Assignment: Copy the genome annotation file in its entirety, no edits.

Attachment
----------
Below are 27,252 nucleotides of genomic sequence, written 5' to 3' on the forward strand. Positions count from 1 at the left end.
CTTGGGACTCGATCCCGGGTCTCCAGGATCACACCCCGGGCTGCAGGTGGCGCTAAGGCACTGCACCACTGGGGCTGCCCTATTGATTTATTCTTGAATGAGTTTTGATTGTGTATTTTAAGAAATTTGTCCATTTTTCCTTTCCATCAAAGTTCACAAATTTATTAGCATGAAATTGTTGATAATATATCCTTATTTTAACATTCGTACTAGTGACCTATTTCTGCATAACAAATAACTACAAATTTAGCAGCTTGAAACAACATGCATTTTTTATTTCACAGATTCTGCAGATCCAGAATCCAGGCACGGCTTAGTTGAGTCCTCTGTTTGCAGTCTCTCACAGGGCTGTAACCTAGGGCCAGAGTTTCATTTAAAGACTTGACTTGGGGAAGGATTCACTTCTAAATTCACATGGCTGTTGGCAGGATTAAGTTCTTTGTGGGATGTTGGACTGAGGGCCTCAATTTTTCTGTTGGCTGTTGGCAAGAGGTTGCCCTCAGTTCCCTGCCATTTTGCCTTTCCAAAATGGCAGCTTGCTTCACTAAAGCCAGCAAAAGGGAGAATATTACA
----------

Below are 27,252 nucleotides of genomic sequence, written 5' to 3' on the forward strand. Positions count from 1 at the left end.
CTTGGGACTCGATCCCGGGTCTCCAGGATCACACCCCGGGCTGCAGGTGGCGCTAAGGCACTGCACCACTGGGGCTGCCCTATTGATTTATTCTTGAATGAGTTTTGATTGTGTATTTTAAGAAATTTGTCCATTTTTCCTTTCCATCAAAGTTCACAAATTTATTAGCATGAAATTGTTGATAATATATCCTTATTTTAACATTCGTACTAGTGACCTATTTCTGCATAACAAATAACTACAAATTTAGCAGCTTGAAACAACATGCATTTTTTATTTCACAGATTCTGCAGATCCAGAATCCAGGCACGGCTTAGTTGAGTCCTCTGTTTGCAGTCTCTCACAGGGCTGTAACCTAGGGCCAGAGTTTCATTTAAAGACTTGACTTGGGGAAGGATTCACTTCTAAATTCACATGGCTGTTGGCAGGATTAAGTTCTTTGTGGGATGTTGGACTGAGGGCCTCAATTTTTCTGTTGGCTGTTGGCAAGAGGTTGCCCTCAGTTCCCTGCCATTTTGCCTTTCCAAAATGGCAGCTTGCTTCACTAAAGCCAGCAAAAGGGAGAATATTACA